HIGHLAND PARK – Michael Folio was diagnosed with early-onset Alzheimer’s in 2012 at age 56, about four months after he and his wife Cheryl Levin-Folio were married. But instead of surrendering to the sadness of her husband’s illness, the Highland Park resident focused on making sure that he had the best quality of life possible and still does.
“Michael smiles at me every moment and that twinkle in his beautiful blue eyes is always there,” said Levin-Folio. “I’m hoping that it will last until he closes his eyes forever.”
The Alzheimer’s Association will launch “The Longest Day” on June 21, which is the longest day of the year and summer solstice. Thousands of people will participate in different activities to support their loved ones with Alzheimer’s disease. http://act.alz.org/site/TR?fr_id=10935&pg=informational&sid=24695
Here are some startling statistics about Alzheimer’s:
- 7 million Americans are living with Alzheimer’s
- By 2050, this number is projected to rise to nearly 14 million
- Every 65 seconds someone in the Unites States develops the disease
Closer to home, Levin-Folio has been the co-chair for the NorthShore Walk to End Alzheimer’s for the past three years.
“Our size has tripled since I have started with now over 2,000 walkers,” said Levin-Folio.
The NorthShore Walk to End Alzheimer’s will be held on September 15th, at Gallery Park in Glenview (The Glen). http://act.alz.org/site/TR/Walk2018/IL-Illinois?pg=entry&fr_id=11201
The NorthShore Walk to End Alzheimer’s is in its sixth year and Folio has actively participated on Team Folio-Levin. He was very active before Alzheimer’s and his wife has been determined to keep him that way.
Folio retired shortly after his diagnosis and could no longer drive, because his balance and awareness were impaired. Although he was willing to take a special drivers test, he failed twice.
“When Michael went to renew his driver’s license, they confiscated it and cut it up in front of him and I think that was more painful than just telling him not to drive,” said Levin-Folio.
Fortunately, Levin-Folio found her husband a wonderful buddy, Lee Gimbel, to play golf, tennis, see movies, workout and go out for lunch three days a week for more than four years.
In 2015, Levin-Folio retired to became his full-time caregiver, and she still made sure to schedule lots of “guy time” for her husband.
Gimbel and his wife Joni became very close friends of the Folios, and they have also participated in The Walk.
In addition to being a former commercial real estate executive, event chair and full-time caregiver, Levin-Folio became a self-published author in 2016 with, The 24-Hour Rule: Living With Alzheimer’s (available on amazon.com).
She told her husband that they should write a book before she retires and he said, “When are you going to do it – in your free time?”
Levin-Folio said she wanted to write a book to share stories about their strategies for Alzheimer’s, because there was nothing written about someone being diagnosed in their mid-50s and how to preserve their time.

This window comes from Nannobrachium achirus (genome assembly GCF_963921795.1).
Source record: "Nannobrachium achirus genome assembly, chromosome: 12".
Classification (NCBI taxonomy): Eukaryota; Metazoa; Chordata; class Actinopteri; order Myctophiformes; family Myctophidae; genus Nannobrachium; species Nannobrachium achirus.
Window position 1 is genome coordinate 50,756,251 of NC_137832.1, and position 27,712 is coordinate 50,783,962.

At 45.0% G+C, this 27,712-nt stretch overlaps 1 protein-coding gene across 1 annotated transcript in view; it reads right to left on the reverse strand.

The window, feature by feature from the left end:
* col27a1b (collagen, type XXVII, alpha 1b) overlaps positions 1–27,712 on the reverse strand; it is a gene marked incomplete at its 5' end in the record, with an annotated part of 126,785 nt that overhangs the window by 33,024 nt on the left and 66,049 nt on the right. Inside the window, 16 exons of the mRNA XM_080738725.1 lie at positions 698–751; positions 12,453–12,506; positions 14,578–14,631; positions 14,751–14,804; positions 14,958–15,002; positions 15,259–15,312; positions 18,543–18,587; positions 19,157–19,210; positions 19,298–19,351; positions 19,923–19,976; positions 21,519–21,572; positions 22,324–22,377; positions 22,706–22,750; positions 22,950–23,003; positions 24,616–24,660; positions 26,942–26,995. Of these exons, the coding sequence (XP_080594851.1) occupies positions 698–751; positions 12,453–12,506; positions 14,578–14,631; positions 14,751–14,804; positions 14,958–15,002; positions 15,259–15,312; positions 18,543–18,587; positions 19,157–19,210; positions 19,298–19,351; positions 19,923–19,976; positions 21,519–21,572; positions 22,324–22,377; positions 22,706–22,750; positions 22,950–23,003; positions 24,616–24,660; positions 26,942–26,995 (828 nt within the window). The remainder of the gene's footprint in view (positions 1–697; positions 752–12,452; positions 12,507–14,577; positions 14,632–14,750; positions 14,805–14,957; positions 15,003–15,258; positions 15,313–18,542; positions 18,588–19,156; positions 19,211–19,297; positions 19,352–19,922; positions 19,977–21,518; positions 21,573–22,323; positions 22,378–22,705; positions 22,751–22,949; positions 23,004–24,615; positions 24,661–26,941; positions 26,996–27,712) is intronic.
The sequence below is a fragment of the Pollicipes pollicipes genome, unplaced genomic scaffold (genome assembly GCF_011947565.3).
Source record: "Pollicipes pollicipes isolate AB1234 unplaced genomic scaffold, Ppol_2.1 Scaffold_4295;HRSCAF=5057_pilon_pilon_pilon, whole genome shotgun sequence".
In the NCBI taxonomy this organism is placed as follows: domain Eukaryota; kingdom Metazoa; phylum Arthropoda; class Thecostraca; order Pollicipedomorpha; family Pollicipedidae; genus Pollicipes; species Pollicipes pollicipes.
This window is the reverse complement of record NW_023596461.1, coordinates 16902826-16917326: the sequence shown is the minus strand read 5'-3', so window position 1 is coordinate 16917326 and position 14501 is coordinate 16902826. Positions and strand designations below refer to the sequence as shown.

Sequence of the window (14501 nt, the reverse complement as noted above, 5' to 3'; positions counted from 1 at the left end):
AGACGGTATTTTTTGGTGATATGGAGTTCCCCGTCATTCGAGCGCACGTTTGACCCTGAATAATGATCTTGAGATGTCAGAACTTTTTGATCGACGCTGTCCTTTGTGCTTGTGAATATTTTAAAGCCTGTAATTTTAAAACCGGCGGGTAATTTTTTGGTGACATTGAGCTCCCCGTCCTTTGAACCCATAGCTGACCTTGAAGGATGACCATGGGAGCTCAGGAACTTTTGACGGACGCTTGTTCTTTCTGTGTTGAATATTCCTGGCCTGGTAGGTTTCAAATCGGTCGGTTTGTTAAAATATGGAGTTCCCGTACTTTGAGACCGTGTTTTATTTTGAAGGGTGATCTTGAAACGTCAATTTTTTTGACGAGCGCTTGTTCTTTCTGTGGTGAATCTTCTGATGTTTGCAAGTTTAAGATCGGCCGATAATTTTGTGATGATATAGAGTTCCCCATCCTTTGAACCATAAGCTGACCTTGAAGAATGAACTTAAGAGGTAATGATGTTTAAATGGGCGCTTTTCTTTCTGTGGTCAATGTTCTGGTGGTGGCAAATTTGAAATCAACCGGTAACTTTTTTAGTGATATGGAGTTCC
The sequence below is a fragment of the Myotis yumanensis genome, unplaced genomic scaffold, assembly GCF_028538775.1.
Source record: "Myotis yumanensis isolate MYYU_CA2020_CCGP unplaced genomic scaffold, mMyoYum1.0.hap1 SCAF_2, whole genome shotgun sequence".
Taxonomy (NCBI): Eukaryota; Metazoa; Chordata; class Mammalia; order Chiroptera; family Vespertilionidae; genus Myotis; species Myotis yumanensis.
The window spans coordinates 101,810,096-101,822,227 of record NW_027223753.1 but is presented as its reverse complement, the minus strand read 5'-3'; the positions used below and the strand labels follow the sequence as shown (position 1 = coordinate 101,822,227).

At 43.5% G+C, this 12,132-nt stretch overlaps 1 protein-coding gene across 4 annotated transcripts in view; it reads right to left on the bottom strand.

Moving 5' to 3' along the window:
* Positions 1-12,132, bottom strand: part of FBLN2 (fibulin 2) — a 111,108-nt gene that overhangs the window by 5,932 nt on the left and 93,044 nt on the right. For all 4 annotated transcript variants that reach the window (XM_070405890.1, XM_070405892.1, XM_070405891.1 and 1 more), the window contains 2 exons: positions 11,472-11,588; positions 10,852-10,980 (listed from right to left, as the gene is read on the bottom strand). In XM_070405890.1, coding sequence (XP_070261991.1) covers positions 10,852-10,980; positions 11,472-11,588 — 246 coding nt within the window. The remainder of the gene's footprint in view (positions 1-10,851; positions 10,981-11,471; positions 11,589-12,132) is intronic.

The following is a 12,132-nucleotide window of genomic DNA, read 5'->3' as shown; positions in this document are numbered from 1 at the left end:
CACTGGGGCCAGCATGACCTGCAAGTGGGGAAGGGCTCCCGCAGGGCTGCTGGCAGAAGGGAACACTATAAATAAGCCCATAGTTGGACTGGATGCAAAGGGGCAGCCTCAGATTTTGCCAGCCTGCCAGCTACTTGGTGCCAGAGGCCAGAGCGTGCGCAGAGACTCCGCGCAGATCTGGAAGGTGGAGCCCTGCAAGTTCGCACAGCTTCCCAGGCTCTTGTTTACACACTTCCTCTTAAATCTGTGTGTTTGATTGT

Levin-Folio wrote the how-to-guide based on their experiences in just seven months.
She encourages family members to create a good support group from day one to work with every day
“As a caregiver, I think the biggest stress is when you’re trying to pretend that a loved one doesn’t have an illness or you’re trying to hide it,” said Levin-Folio. “To me it’s all about communication and being open and honest.”
Folio is now in stage 7, the final stage of Alzheimer’s disease and Levin-Folio continues to tell their story to help others who have family members or friends with the disease.
“Michael could still say phrases like good morning and I love you, but anything after the third word is usually gibberish,” she said. “He was in stage six about four months ago, so stages six and seven go very quickly. Weeks are like months.”
Levin-Folio explained that her husband still recognizes her and his current caregiver, Oliver Vidal, because he sees them every day. The couple also have a dog named Oliver and they’re known as Oliver I and Oliver II.
“The fun thing is that everybody comes when you say Oliver,” she said. They also have another dog named Baxter.
The Folios have five children between them and a grandchild. He has three girls; two live in Atlanta and one lives in New York. Levin-Folio has a daughter and a son who have known their step-dad since they were eight and 10 and they’re very close.
Levin-Folio said her husband recognizes the people that he sees regularly, and that’s why it’s so important to reinforce frequent visits, as the stigma often makes people afraid.
Levin-Folio is grateful for his team of doctors at NorthShore University HealthSystem which include: Dr. Chad Yucus, neurologist, Dr. Martin Sachman, concierge physician and Julie Fohrman, geriatric care manager. “Having that primary care doctor at arms-length is vital to getting the answers and getting the team established,” she said.
Real estate brought the couple together.
They met over 15 years ago when Folio was speaking at a conference to an audience of nearly 2,000 people and Levin-Folio was “enamored with him. I thought Michael was six feet tall and he was five foot four,” she said.
The Home Depot executive officer and real estate entrepreneur became a mentor, then a good friend and the rest was history. Though they’ve only been married six years, the eternally optimistic Levin-Folio considers it, “15 wonderful years of growing together.”
“We still laugh, hold hands and snuggle on the couch,” said Levin-Folio.” Michael still kisses me every morning and every night. The legacy I can leave for him is that I can show his courage and dignity was never taken away.”
The NorthShore Walk to End Alzheimer’s will be held on September 15th, at Gallery Park in Glenview.
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